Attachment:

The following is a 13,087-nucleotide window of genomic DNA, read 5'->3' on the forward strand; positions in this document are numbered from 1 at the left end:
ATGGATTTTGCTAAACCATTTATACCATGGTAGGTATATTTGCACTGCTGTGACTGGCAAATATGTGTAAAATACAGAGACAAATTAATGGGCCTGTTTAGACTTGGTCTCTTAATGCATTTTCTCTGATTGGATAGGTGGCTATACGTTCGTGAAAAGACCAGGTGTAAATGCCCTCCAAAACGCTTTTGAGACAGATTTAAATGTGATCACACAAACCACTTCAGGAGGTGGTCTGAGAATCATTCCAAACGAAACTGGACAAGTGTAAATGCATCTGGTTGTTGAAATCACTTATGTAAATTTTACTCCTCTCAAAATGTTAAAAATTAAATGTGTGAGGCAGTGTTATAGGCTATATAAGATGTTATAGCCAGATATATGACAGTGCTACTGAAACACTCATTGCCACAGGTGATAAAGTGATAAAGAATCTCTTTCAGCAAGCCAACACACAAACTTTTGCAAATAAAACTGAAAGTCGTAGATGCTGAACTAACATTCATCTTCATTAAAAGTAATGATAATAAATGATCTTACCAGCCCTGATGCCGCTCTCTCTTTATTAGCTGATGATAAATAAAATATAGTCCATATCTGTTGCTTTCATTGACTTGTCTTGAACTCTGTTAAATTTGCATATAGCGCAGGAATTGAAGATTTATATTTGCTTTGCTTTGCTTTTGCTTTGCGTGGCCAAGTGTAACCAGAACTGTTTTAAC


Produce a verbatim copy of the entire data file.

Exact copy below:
The following is a 13,087-nucleotide window of genomic DNA, read 5'->3' on the forward strand; positions in this document are numbered from 1 at the left end:
ATGGATTTTGCTAAACCATTTATACCATGGTAGGTATATTTGCACTGCTGTGACTGGCAAATATGTGTAAAATACAGAGACAAATTAATGGGCCTGTTTAGACTTGGTCTCTTAATGCATTTTCTCTGATTGGATAGGTGGCTATACGTTCGTGAAAAGACCAGGTGTAAATGCCCTCCAAAACGCTTTTGAGACAGATTTAAATGTGATCACACAAACCACTTCAGGAGGTGGTCTGAGAATCATTCCAAACGAAACTGGACAAGTGTAAATGCATCTGGTTGTTGAAATCACTTATGTAAATTTTACTCCTCTCAAAATGTTAAAAATTAAATGTGTGAGGCAGTGTTATAGGCTATATAAGATGTTATAGCCAGATATATGACAGTGCTACTGAAACACTCATTGCCACAGGTGATAAAGTGATAAAGAATCTCTTTCAGCAAGCCAACACACAAACTTTTGCAAATAAAACTGAAAGTCGTAGATGCTGAACTAACATTCATCTTCATTAAAAGTAATGATAATAAATGATCTTACCAGCCCTGATGCCGCTCTCTCTTTATTAGCTGATGATAAATAAAATATAGTCCATATCTGTTGCTTTCATTGACTTGTCTTGAACTCTGTTAAATTTGCATATAGCGCAGGAATTGAAGATTTATATTTGCTTTGCTTTGCTTTTGCTTTGCGTGGCCAAGTGTAACCAGAACTGTTTTAAC